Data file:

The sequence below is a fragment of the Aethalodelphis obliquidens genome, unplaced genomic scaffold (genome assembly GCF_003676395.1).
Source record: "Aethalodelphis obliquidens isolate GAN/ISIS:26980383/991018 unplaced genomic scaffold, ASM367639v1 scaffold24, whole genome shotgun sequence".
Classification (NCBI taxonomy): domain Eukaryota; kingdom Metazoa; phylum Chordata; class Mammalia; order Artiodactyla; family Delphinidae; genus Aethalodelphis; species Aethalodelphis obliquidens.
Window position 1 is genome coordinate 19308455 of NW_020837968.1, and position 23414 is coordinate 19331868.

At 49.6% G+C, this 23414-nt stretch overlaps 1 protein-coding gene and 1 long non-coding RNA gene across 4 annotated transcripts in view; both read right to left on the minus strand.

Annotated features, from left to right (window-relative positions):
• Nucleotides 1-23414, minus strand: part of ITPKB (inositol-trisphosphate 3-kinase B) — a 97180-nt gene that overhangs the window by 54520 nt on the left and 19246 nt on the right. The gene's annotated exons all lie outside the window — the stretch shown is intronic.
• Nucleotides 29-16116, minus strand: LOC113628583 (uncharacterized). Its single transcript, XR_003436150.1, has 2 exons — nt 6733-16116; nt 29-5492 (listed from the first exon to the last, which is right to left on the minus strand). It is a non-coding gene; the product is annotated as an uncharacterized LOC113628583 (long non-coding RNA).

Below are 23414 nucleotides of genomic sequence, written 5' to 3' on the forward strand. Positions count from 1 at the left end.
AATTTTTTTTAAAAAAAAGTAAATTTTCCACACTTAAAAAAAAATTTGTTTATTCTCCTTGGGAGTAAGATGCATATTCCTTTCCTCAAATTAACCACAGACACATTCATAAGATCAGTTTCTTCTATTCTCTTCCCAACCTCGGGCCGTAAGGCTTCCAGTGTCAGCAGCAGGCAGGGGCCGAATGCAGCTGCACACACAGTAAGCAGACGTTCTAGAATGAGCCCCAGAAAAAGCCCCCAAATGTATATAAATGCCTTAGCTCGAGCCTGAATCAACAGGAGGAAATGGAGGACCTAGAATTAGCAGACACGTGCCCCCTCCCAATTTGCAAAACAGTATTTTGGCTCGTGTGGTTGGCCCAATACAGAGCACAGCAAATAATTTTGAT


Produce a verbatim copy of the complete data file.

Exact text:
The sequence below is a fragment of the Aethalodelphis obliquidens genome, unplaced genomic scaffold (genome assembly GCF_003676395.1).
Source record: "Aethalodelphis obliquidens isolate GAN/ISIS:26980383/991018 unplaced genomic scaffold, ASM367639v1 scaffold24, whole genome shotgun sequence".
Classification (NCBI taxonomy): domain Eukaryota; kingdom Metazoa; phylum Chordata; class Mammalia; order Artiodactyla; family Delphinidae; genus Aethalodelphis; species Aethalodelphis obliquidens.
Window position 1 is genome coordinate 19308455 of NW_020837968.1, and position 23414 is coordinate 19331868.

At 49.6% G+C, this 23414-nt stretch overlaps 1 protein-coding gene and 1 long non-coding RNA gene across 4 annotated transcripts in view; both read right to left on the minus strand.

Annotated features, from left to right (window-relative positions):
• Nucleotides 1-23414, minus strand: part of ITPKB (inositol-trisphosphate 3-kinase B) — a 97180-nt gene that overhangs the window by 54520 nt on the left and 19246 nt on the right. The gene's annotated exons all lie outside the window — the stretch shown is intronic.
• Nucleotides 29-16116, minus strand: LOC113628583 (uncharacterized). Its single transcript, XR_003436150.1, has 2 exons — nt 6733-16116; nt 29-5492 (listed from the first exon to the last, which is right to left on the minus strand). It is a non-coding gene; the product is annotated as an uncharacterized LOC113628583 (long non-coding RNA).

Below are 23414 nucleotides of genomic sequence, written 5' to 3' on the forward strand. Positions count from 1 at the left end.
AATTTTTTTTAAAAAAAAGTAAATTTTCCACACTTAAAAAAAAATTTGTTTATTCTCCTTGGGAGTAAGATGCATATTCCTTTCCTCAAATTAACCACAGACACATTCATAAGATCAGTTTCTTCTATTCTCTTCCCAACCTCGGGCCGTAAGGCTTCCAGTGTCAGCAGCAGGCAGGGGCCGAATGCAGCTGCACACACAGTAAGCAGACGTTCTAGAATGAGCCCCAGAAAAAGCCCCCAAATGTATATAAATGCCTTAGCTCGAGCCTGAATCAACAGGAGGAAATGGAGGACCTAGAATTAGCAGACACGTGCCCCCTCCCAATTTGCAAAACAGTATTTTGGCTCGTGTGGTTGGCCCAATACAGAGCACAGCAAATAATTTTGAT